Reference : The cross-talk between dendritic and regulatory T cells: good or evil?
Scientific journals : Article
Human health sciences : Immunology & infectious disease
http://hdl.handle.net/2268/4414
The cross-talk between dendritic and regulatory T cells: good or evil?
English
Hubert, Pascale mailto [Université de Liège - ULg > Département des sciences biomédicales et précliniques > Anatomie et cytologie pathologiques >]
Jacobs, Nathalie mailto [Université de Liège - ULg > Département des sciences biomédicales et précliniques > Anatomie et cytologie pathologiques >]
Caberg, Jean-Hubert [Université de Liège - ULg > Département des sciences biomédicales et précliniques > Anatomie et cytologie pathologiques >]
Boniver, Jacques mailto [Université de Liège - ULg > Département des sciences biomédicales et précliniques > Anatomie et cytologie pathologiques >]
Delvenne, Philippe mailto [Université de Liège - ULg > Département des sciences biomédicales et précliniques > Anatomie et cytologie pathologiques >]
Oct-2007
Journal of Leukocyte Biology
Wiley Liss, Inc.
82
4
781-94
Yes (verified by ORBi)
International
0741-5400
New York
NY
[en] Tolerogenic dendritic cells ; Regulation ; Immunity ; Regulatory T cells
[en] Immune responses against pathogens require fine regulation in order to avoid excessive inflammation, which could be harmful to the host. Moreover, the immune system must be tolerant to non-pathogenic antigens in order to prevent allergy, autoimmunity and transplant rejection. There is accumulating evidence that interactions between dendritic cells (DC) and regulatory T (Treg) cells play a crucial role in the balance between immune response and tolerance. Communications between these cells are complex, bi-directional and mediated by soluble or cell surface molecules. The maturation status of DC, which may be influenced by different microenvironmental factors, is considered as an important checkpoint for the induction of peripheral tolerance through modifications of the activation status of T cells. Moreover, several lines of experimental evidence suggest that different subsets or the functional status of DC are also involved in the promotion of Treg cell differentiation. A better knowledge of the regulatory mechanisms of the immune response induced or inhibited by DC via their interactions with Treg cells could be relevant for the development of new immunotherapeutic approaches.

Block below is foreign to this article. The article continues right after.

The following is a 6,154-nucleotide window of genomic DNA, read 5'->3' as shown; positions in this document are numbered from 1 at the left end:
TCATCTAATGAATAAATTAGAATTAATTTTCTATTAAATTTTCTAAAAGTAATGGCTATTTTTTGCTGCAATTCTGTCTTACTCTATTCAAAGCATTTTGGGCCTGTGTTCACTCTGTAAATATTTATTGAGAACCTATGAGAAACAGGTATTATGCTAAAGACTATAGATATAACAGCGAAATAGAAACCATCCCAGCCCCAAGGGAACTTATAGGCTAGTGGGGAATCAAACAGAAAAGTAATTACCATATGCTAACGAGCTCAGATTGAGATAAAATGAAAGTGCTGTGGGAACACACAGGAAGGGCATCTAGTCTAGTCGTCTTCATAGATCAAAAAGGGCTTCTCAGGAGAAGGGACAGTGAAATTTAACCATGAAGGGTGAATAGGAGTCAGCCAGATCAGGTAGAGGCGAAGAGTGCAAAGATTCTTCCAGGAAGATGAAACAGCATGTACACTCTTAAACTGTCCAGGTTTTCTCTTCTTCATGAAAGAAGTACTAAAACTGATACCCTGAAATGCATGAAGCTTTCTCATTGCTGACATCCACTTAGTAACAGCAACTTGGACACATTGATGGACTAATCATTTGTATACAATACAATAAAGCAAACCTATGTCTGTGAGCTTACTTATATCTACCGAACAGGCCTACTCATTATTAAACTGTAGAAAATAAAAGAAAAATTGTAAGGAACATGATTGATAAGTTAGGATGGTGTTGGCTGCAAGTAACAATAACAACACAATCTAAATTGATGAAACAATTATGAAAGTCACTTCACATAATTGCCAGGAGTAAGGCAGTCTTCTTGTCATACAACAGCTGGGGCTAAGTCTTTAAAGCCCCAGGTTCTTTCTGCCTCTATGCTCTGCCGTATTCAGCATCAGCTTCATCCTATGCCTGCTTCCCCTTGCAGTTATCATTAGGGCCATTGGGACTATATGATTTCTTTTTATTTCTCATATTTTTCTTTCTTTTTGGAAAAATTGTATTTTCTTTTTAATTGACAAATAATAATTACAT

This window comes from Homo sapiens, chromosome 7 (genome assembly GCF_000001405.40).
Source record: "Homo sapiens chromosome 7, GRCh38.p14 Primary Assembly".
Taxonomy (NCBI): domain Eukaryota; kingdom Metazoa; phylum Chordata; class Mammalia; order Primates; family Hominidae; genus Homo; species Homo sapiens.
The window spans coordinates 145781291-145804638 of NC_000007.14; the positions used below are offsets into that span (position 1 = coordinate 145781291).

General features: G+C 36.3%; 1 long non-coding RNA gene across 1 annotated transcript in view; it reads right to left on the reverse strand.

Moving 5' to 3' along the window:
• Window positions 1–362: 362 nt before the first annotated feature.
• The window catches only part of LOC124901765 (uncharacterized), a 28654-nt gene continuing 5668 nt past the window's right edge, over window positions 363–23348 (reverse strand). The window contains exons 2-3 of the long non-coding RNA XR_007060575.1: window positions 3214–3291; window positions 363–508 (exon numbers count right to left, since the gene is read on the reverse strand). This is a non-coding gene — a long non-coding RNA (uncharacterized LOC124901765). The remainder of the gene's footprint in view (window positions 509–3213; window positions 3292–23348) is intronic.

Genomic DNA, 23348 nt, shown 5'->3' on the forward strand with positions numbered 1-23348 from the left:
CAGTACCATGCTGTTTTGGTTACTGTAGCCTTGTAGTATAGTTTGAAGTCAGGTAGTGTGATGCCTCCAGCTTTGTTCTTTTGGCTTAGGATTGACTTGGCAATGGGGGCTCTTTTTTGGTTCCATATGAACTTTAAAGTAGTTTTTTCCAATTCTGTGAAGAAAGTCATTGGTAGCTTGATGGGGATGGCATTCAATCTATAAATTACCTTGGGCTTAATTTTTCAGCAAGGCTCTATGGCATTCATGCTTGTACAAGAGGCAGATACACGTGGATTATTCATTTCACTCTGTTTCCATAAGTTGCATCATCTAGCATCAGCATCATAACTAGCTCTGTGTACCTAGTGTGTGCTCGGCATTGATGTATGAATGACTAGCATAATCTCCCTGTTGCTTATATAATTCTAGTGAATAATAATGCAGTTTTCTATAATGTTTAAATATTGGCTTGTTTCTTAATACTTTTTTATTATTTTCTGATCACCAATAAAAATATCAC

CRCE
Researchers
http://hdl.handle.net/2268/4414
10.1189/jlb.1106694

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